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United States Department of Agriculture

Agricultural Research Service

Title: Mitochondrial DNA Restriction Map for the Caribbean Fruit Fly, Anastrepha Suspensa, and Occurrence of Mitochondrial DNA Diversity Within Highly Inbred Colonies.

Authors
item Heath, Martha
item Kuhn, David - FIU
item Schnell Ii, Raymond
item Tondo, Cecile

Submitted to: Biochemical Genetics
Publication Type: Peer Reviewed Journal
Publication Acceptance Date: November 7, 2001
Publication Date: August 20, 2002
Citation: HEATH, M.A., KUHN, D.N., SCHNELL II, R.J., OLANO, C.T. MITOCHONDRIAL DNA RESTRICTION MAP FOR THE CARIBBEAN FRUIT FLY, ANASTREPHA SUSPENSA, AND OCCURRENCE OF MITOCHONDRIAL DNA DIVERSITY WITHIN HIGHLY INBRED COLONIES.. BIOCHEMICAL GENETICS. 2002.

Interpretive Summary: The Caribbean fruit fly, Anastrepha suspensa, is a tephritid fruit fly pest of economic importance. Since colonization in the 1960's, it has been established in Florida. Analysis of mitochondrial DNA (mtDNA) has been used with another fruit fly, viz. the Mediterranean fruit fly Ceratitis capitata, to determine the geographical origin of the infestation when flies are accidentally introduced in the U.S. We studied the mtDNA of A. suspensa to construct a restriction map. To our knowledge, this map will be the first complete restriction map for an Anastrepha spp. Surprisingly, we found two mitochondrial types in colony-reared flies from Miami, FL, Gainesville, FL, and in a wild population. This information will be used to compare the Florida population with flies that have remained geographically isolated in the Caribbean. Since introductions of other Anastrepha spp. pose threats to U.S. agriculture, this work will provide the framework for the study of mtDNA from other species which have the potential for establishment in the U.S.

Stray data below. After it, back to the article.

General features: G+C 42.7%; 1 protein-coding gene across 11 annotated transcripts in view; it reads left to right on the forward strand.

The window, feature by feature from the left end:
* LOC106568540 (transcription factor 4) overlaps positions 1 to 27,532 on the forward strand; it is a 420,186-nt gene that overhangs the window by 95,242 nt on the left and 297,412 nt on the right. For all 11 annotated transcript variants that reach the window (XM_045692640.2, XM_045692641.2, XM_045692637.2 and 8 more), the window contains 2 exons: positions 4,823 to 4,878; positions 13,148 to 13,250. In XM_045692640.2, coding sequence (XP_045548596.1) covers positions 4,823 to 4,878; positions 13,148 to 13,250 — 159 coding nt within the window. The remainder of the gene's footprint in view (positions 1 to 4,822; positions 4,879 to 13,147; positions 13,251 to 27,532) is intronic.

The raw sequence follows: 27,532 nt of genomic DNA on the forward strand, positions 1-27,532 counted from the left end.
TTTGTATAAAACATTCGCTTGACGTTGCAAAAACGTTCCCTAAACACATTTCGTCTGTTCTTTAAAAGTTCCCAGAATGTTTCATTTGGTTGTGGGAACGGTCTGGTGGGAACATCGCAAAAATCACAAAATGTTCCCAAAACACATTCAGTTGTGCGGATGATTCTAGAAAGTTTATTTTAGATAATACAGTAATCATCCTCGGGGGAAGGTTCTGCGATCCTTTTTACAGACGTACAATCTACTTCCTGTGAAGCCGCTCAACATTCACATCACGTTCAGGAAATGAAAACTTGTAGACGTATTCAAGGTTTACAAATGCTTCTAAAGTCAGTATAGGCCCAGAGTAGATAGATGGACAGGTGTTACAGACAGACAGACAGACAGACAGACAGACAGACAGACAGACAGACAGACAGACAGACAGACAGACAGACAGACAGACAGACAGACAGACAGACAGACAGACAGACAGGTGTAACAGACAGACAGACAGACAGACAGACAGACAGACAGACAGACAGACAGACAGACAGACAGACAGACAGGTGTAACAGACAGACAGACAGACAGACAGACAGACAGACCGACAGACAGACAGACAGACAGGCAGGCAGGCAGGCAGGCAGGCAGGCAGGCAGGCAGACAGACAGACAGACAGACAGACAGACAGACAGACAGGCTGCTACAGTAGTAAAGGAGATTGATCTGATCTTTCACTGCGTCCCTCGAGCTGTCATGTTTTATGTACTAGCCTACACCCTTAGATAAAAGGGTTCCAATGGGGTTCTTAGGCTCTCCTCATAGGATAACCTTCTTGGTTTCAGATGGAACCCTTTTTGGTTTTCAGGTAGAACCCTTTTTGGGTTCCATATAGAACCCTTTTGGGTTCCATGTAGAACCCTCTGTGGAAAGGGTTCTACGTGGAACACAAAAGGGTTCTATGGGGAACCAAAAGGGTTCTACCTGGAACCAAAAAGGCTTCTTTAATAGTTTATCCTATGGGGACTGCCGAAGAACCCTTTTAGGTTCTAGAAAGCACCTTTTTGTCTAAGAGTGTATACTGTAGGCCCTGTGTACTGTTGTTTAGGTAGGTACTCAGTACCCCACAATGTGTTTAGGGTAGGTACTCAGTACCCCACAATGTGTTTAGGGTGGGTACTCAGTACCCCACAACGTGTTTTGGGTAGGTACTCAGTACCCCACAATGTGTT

Technical Abstract: A restriction map has been constructed for Anastrepha suspensa mtDNA. One HaeIII site was found to be variable within highly inbred colonies and a feral population. From 30 - 43% of the individual flies studied had this haplotype. Based on mapping information, this site was determined to be in the ATPase 6 gene. Primers TK-J-3785 and C3-N-5460 amplified this region. The amplicon was cut by HaeIII in flies of one haplotype and not cut in flies of the other haplotype.

Last Modified: 9/20/2014
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